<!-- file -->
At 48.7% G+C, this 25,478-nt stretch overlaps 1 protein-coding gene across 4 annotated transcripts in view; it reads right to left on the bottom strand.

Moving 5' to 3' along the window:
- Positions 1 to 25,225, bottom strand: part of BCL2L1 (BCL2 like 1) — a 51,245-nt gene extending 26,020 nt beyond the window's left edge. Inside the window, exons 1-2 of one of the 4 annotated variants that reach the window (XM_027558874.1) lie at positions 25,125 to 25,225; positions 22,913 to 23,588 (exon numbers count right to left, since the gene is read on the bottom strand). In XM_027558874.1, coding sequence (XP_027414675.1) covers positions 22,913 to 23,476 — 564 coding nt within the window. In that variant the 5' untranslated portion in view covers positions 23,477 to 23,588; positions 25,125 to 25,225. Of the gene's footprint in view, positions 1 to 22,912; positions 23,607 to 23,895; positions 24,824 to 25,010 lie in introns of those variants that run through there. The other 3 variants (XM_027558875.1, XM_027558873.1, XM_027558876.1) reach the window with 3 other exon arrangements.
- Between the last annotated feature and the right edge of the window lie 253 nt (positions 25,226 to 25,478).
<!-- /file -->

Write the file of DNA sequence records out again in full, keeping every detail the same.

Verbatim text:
At 48.7% G+C, this 25,478-nt stretch overlaps 1 protein-coding gene across 4 annotated transcripts in view; it reads right to left on the bottom strand.

Moving 5' to 3' along the window:
- Positions 1 to 25,225, bottom strand: part of BCL2L1 (BCL2 like 1) — a 51,245-nt gene extending 26,020 nt beyond the window's left edge. Inside the window, exons 1-2 of one of the 4 annotated variants that reach the window (XM_027558874.1) lie at positions 25,125 to 25,225; positions 22,913 to 23,588 (exon numbers count right to left, since the gene is read on the bottom strand). In XM_027558874.1, coding sequence (XP_027414675.1) covers positions 22,913 to 23,476 — 564 coding nt within the window. In that variant the 5' untranslated portion in view covers positions 23,477 to 23,588; positions 25,125 to 25,225. Of the gene's footprint in view, positions 1 to 22,912; positions 23,607 to 23,895; positions 24,824 to 25,010 lie in introns of those variants that run through there. The other 3 variants (XM_027558875.1, XM_027558873.1, XM_027558876.1) reach the window with 3 other exon arrangements.
- Between the last annotated feature and the right edge of the window lie 253 nt (positions 25,226 to 25,478).